Cooper v. Board of Works

Shabnam Saidalavi, School of Legal Studies, Cochin

Editor’s note: This paper examines the facts and decision laid down in Cooper v. Board of Works for Wandsworth District, a case based on the principles of natural justice, fair hearing and a rule against bias. It examines the arguments from both sides, lays down the judgment and the reasoning behind the same.

Natural Justice

  • Natural justice is technical terminology for the rule against bias (nemo iudex in causa sua) and the right to a fair hearing (audi alteram partem).
  • Rule requiring fair hearing includes rule against bias.
  • Fair hearing- unbiased
  • The right to a fair hearing requires that individuals are not penalized by decisions affecting their rights or legitimate expectations unless they have been given prior notice of the cases against them, a fair opportunity to answer them, and the opportunity to present their own case.

76 of the Metropolis Local Management Act

  • Impowers the district board to alter or demolish a house, where the builder has neglected to give notice of his intention to build seven days before proceeding to lay or dig the foundation.

Facts of Cooper v. Board of Works

  • Plaintiff, builder, was employed to build a house within the Wandsworth district.
  • He had already reached the second storey, when the defendants, without giving him any notice, sent their surveyor and a number of workmen, at a late hour in the evening.
  • Building razed to the ground.
  • Conflicting evidence as to whether or not the plaintiff had given the notice required by the 76th section of the Metropolis Local Management Act, of his intention to bild.
  • Admitted by the plaintiff that he had commenced digging out the foundations within five days of the day on which he alleged he had sent notice.


  • Whether specific right affected gives rise to obligation to accord natural justice?
  • Whether the statutory authority provide the board a defence to act in arbitrary and stringent manner?

Arguments by plaintiff

  • Provisions of the 76th Section is subject to the universally-applicable principle of natural justice.
  • The statue is subject to repeatedly recognized qualification.
  • P & D not on amicable terms( evidence shown). They had to proceed to demolish the house without any delay.
  • It is statutory that they should hear a man who is to suffer from their judgment.
  • 76 contains “The vestry or district board shall make their order in relation to the matters aforesaid, and cause the same to be notified to the person from whom such notice was received, within seven days after the receipt of such notice.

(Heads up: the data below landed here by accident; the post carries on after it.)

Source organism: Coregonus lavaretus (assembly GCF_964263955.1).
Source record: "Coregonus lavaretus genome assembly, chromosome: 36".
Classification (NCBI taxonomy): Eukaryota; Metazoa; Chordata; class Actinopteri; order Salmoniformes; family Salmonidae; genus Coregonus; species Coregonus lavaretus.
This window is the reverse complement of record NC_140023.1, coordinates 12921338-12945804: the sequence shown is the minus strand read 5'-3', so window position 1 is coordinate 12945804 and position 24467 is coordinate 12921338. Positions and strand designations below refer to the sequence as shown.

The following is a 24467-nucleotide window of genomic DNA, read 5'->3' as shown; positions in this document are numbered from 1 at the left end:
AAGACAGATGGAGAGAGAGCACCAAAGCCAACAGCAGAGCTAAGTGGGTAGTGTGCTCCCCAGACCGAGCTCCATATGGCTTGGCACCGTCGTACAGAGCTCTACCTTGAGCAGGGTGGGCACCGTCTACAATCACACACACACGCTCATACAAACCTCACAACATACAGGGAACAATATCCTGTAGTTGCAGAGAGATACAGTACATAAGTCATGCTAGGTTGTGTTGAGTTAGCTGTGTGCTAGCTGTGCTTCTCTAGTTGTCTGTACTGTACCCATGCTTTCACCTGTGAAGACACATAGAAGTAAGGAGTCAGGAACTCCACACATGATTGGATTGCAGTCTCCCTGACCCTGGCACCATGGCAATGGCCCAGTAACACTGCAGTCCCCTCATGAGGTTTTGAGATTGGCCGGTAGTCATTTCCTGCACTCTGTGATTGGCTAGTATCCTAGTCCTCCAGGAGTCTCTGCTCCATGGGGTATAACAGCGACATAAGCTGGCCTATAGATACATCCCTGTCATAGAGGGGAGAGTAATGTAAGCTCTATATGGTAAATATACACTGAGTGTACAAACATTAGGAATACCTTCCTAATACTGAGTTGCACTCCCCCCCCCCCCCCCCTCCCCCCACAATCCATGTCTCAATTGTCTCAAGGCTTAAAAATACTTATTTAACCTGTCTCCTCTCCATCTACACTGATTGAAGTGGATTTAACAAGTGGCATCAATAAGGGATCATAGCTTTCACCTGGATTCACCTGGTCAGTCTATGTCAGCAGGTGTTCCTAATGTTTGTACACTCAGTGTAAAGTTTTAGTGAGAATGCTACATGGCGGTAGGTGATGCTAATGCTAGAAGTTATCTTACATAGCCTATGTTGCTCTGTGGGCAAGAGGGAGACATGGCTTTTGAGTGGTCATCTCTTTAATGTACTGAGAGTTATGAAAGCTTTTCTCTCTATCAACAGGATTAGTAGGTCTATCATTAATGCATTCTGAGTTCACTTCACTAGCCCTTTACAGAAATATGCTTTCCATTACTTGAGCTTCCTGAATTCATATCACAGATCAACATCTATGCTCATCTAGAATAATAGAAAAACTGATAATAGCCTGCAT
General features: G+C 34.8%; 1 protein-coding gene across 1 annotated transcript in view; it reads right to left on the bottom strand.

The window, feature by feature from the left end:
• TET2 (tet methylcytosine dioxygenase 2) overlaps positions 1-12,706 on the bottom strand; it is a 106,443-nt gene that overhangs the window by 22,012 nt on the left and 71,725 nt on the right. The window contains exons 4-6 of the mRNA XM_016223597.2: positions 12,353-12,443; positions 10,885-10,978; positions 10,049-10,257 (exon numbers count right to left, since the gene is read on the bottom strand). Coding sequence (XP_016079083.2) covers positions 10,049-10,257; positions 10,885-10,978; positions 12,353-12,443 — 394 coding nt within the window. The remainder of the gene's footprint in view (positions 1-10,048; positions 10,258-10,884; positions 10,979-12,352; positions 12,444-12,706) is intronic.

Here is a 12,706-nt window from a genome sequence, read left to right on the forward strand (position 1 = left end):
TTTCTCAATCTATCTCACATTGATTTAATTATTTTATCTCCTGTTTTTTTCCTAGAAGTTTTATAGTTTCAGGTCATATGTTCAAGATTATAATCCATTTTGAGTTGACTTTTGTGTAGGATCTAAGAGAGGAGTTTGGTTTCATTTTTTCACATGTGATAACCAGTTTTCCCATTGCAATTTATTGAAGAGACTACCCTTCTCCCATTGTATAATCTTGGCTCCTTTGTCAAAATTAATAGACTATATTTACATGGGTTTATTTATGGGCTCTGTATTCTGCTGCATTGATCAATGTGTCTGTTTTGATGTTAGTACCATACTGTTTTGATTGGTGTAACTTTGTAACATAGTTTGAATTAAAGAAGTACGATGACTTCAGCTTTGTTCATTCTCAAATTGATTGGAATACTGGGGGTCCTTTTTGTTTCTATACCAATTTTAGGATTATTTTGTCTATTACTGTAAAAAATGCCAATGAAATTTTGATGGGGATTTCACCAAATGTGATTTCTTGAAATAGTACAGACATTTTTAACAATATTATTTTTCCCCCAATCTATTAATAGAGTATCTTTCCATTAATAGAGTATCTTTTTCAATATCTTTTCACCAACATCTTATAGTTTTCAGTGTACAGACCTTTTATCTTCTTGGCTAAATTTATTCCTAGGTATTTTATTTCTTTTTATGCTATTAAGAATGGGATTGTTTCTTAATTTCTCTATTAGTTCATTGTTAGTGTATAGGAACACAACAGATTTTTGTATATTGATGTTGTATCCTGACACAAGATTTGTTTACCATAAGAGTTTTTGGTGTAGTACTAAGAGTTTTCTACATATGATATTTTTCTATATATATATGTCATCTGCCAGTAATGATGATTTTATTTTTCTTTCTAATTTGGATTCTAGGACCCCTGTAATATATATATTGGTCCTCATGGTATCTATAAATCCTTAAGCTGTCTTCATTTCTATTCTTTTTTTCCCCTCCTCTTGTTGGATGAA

• The board has to give notice, whether it acted ministerially or judicially- provided in S. 211.

Arguments by defendant

  • Statute in question – public benefit
  • It safeguards the abuses in the administration.
  • Unless the local board have the power in S. 76 exercised, there being no penalty provided for disobedience, the direction of the 76th Section will never be complied with
  • There is no necessity for giving the party notice, when he well knows that he is doing an illegal act.
  • It has been said that the principle that no man shall be deprived of his property without an opportunity of being heard, is limited to a judicial proceeding. But the board’s act was not judicial, it was ministerial.


  • The Court held the demolition was unlawful because the Board had not given Cooper a hearing.
  • No one is to be deprived of property by an administrative authority, without an opportunity of being heard.


Erle CJ:

  • The words of the statute are subject to a qualification that no man is to be deprived of his property without having an opportunity to be heard.
  • I cannot conceive of any harm that could happen to the district board from hearing the party before such a serious act is executed
  • The power of statute carries enormous consequences, and therefore the board ought to have given notice to the plaintiff and to have allowed him to be heard.
  • The default of sending notice may have been explained, the party may have intended to conform with the law.
  • Re: right to be heard only in relation to judicial acts; I cannot agree that a district board ordering a house be pulled down is not a judicial act. The district board must do the thing legally.
  • The appeal clause also indicates that the exercises of the power of a district board would be in the nature of judicial proceedings since an appeal would require the appellant and respondent to be heard as parties.

Edited by Neerja Gurnani

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